Ford told a story about a dinner he had with Secretary Clinton and CI co-founder, CEO and Chairman Peter Seligmann several years earlier.  Ford recounted about when he learned conservation failures abroad could become national security issues for the United States and other countries.  “We have reached a point in our human history where nature may be unable to support the weight and the appetites of the planet’s human population.  We’ve weakened the natural world’s capacity to provide us with fresh water, natural pollinators for our crops, food, botanical sources of future medicines.”

They also discussed emerging tensions resulting from the polar ice cap melt and the issue of illegal wildlife trade.

“The Arctic, I think, is one of the most important conservation issues facing the world today,” said Clinton. “Organizations like CI and others need to be knocking on the doors of governments and making it clear that it is in all of our enlightened self interest to come up with a plan for the protection, the preservation and use of the Arctic in as environmentally sustainable and responsible way as possible.”

“We have a crisis. We have a wildlife, poaching, trafficking, murdering crisis,” she warned, emphasizing the plight of African elephants, mass murdered for their ivory in an international trade that often arms militant groups and funds organized crime. “It is not only criminal enterprises but is carried out by highly armed vicious bands who sometimes arrive in helicopters with night- vision goggles and their assault weapons,” said Clinton.

Conservation International also paid tribute to former board member Julio Mario Santo Domingo with a posthumous award as Global Conservation Hero. Mr. Santo Domingo, helped raise awareness about the importance of healthy ecosystems in Latin American economies, biodiversity and people.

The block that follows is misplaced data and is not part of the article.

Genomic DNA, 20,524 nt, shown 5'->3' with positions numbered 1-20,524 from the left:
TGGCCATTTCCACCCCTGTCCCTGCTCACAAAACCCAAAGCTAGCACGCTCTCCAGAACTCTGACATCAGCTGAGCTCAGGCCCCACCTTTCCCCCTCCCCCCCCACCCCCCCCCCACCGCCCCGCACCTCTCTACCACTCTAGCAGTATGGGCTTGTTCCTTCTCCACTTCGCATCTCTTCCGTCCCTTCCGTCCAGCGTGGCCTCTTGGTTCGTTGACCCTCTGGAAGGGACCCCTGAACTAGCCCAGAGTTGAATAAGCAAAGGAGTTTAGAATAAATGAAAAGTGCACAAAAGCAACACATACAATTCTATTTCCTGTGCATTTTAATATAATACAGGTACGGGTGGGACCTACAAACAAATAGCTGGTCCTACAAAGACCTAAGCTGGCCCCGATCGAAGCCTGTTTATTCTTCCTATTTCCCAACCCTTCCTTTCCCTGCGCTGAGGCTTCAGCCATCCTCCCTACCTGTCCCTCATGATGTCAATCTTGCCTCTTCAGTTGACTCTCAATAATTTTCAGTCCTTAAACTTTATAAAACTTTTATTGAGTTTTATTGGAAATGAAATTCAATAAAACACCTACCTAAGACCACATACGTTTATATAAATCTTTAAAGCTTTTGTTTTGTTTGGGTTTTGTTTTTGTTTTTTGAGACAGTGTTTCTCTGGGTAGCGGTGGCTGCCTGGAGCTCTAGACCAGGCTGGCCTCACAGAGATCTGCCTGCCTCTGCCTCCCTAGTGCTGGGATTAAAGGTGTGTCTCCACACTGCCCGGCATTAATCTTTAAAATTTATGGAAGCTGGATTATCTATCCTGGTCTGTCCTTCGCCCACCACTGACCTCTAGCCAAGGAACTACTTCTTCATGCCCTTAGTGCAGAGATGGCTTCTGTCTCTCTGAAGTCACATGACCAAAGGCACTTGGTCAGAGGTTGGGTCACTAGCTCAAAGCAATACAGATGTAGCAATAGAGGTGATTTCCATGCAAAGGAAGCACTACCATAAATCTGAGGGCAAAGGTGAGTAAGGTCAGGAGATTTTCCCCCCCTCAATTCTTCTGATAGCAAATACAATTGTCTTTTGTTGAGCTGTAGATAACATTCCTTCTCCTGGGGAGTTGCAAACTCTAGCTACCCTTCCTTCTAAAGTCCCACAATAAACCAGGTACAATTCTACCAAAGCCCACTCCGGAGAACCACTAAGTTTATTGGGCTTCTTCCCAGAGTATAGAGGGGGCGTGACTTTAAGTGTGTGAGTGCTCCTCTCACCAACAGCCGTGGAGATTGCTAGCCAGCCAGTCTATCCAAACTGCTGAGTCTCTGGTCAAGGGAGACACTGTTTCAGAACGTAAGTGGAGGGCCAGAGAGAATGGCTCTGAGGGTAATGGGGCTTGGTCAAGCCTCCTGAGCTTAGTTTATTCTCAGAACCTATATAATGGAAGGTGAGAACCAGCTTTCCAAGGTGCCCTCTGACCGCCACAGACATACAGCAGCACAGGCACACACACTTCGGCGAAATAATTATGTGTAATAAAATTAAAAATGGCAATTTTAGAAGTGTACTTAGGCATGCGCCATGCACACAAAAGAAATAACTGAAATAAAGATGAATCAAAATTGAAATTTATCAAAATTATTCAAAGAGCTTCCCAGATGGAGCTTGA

“He has influenced our board, influenced our organization and impacted everybody in our institution.  He was one of the most extraordinary men that I ever encountered; a citizen of the world,” said Silegmann.

“All told, with the inspiration of Julio Mario Santo Domingo, Colombia has protected with CI, ten million hectares on land and at sea, which is equal to an area four times the state of New Jersey. We are honored to recognize Don Julio Mario Santo Domingo for his vision that his native land could be a beacon on the hill for sustainability and the commitment he made to making that vision a reality.”

Julio Mario Santo Domingo’s sons, Andres and Alejandro accepted the award on behalf of their father.

“The most important lesson my father gave me is by his example: Be kind to people, be kind to everything,” said Andres Santo Domingo, dinner chairman.

Andres Santo Domingo and his wife, Lauren also help organize fundraisers for Conservation International.